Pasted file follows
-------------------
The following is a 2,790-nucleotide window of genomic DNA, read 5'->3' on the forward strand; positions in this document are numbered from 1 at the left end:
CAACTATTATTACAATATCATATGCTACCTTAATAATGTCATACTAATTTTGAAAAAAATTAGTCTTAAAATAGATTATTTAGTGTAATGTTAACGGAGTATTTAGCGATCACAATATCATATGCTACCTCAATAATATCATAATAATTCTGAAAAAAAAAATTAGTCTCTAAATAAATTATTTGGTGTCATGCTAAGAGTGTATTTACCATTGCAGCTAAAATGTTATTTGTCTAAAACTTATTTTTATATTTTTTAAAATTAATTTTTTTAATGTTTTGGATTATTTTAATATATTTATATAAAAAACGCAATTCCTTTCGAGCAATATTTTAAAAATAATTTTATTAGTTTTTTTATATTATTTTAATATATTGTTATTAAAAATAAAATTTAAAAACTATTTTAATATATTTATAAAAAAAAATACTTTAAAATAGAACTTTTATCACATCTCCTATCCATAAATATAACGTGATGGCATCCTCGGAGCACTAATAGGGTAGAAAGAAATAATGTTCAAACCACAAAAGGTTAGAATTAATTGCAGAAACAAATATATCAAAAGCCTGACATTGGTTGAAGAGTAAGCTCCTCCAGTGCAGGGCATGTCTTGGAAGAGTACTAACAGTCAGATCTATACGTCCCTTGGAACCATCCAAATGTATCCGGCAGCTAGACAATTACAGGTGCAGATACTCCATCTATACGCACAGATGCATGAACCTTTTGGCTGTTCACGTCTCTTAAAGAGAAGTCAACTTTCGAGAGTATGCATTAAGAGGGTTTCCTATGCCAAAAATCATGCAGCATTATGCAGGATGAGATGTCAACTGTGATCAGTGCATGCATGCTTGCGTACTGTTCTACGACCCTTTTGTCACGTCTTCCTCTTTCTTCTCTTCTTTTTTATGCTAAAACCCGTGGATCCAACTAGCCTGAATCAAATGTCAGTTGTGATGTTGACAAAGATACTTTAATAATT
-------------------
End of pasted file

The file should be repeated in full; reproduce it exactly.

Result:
The following is a 2,790-nucleotide window of genomic DNA, read 5'->3' on the forward strand; positions in this document are numbered from 1 at the left end:
CAACTATTATTACAATATCATATGCTACCTTAATAATGTCATACTAATTTTGAAAAAAATTAGTCTTAAAATAGATTATTTAGTGTAATGTTAACGGAGTATTTAGCGATCACAATATCATATGCTACCTCAATAATATCATAATAATTCTGAAAAAAAAAATTAGTCTCTAAATAAATTATTTGGTGTCATGCTAAGAGTGTATTTACCATTGCAGCTAAAATGTTATTTGTCTAAAACTTATTTTTATATTTTTTAAAATTAATTTTTTTAATGTTTTGGATTATTTTAATATATTTATATAAAAAACGCAATTCCTTTCGAGCAATATTTTAAAAATAATTTTATTAGTTTTTTTATATTATTTTAATATATTGTTATTAAAAATAAAATTTAAAAACTATTTTAATATATTTATAAAAAAAAATACTTTAAAATAGAACTTTTATCACATCTCCTATCCATAAATATAACGTGATGGCATCCTCGGAGCACTAATAGGGTAGAAAGAAATAATGTTCAAACCACAAAAGGTTAGAATTAATTGCAGAAACAAATATATCAAAAGCCTGACATTGGTTGAAGAGTAAGCTCCTCCAGTGCAGGGCATGTCTTGGAAGAGTACTAACAGTCAGATCTATACGTCCCTTGGAACCATCCAAATGTATCCGGCAGCTAGACAATTACAGGTGCAGATACTCCATCTATACGCACAGATGCATGAACCTTTTGGCTGTTCACGTCTCTTAAAGAGAAGTCAACTTTCGAGAGTATGCATTAAGAGGGTTTCCTATGCCAAAAATCATGCAGCATTATGCAGGATGAGATGTCAACTGTGATCAGTGCATGCATGCTTGCGTACTGTTCTACGACCCTTTTGTCACGTCTTCCTCTTTCTTCTCTTCTTTTTTATGCTAAAACCCGTGGATCCAACTAGCCTGAATCAAATGTCAGTTGTGATGTTGACAAAGATACTTTAATAATT